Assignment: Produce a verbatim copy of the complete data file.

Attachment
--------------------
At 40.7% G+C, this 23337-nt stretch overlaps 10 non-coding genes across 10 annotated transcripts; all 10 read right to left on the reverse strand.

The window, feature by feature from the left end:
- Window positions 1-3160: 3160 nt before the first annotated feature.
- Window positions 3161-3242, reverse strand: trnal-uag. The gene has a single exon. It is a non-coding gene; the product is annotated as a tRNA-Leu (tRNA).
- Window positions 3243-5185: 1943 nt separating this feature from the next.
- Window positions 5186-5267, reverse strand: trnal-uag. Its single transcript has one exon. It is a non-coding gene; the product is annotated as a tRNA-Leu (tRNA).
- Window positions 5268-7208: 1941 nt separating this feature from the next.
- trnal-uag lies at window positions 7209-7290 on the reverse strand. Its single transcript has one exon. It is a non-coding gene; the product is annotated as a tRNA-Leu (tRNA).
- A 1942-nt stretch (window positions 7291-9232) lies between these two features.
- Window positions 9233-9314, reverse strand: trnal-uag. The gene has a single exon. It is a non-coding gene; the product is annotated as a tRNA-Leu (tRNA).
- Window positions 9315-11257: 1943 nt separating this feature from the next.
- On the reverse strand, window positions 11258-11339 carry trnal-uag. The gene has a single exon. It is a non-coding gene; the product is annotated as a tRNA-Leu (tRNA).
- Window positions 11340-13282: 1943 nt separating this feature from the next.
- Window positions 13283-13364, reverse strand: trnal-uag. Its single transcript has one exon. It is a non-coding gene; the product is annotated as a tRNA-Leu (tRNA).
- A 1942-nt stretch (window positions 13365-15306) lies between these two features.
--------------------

At 40.7% G+C, this 23337-nt stretch overlaps 10 non-coding genes across 10 annotated transcripts; all 10 read right to left on the reverse strand.

The window, feature by feature from the left end:
- Window positions 1-3160: 3160 nt before the first annotated feature.
- Window positions 3161-3242, reverse strand: trnal-uag. The gene has a single exon. It is a non-coding gene; the product is annotated as a tRNA-Leu (tRNA).
- Window positions 3243-5185: 1943 nt separating this feature from the next.
- Window positions 5186-5267, reverse strand: trnal-uag. Its single transcript has one exon. It is a non-coding gene; the product is annotated as a tRNA-Leu (tRNA).
- Window positions 5268-7208: 1941 nt separating this feature from the next.
- trnal-uag lies at window positions 7209-7290 on the reverse strand. Its single transcript has one exon. It is a non-coding gene; the product is annotated as a tRNA-Leu (tRNA).
- A 1942-nt stretch (window positions 7291-9232) lies between these two features.
- Window positions 9233-9314, reverse strand: trnal-uag. The gene has a single exon. It is a non-coding gene; the product is annotated as a tRNA-Leu (tRNA).
- Window positions 9315-11257: 1943 nt separating this feature from the next.
- On the reverse strand, window positions 11258-11339 carry trnal-uag. The gene has a single exon. It is a non-coding gene; the product is annotated as a tRNA-Leu (tRNA).
- Window positions 11340-13282: 1943 nt separating this feature from the next.
- Window positions 13283-13364, reverse strand: trnal-uag. Its single transcript has one exon. It is a non-coding gene; the product is annotated as a tRNA-Leu (tRNA).
- A 1942-nt stretch (window positions 13365-15306) lies between these two features.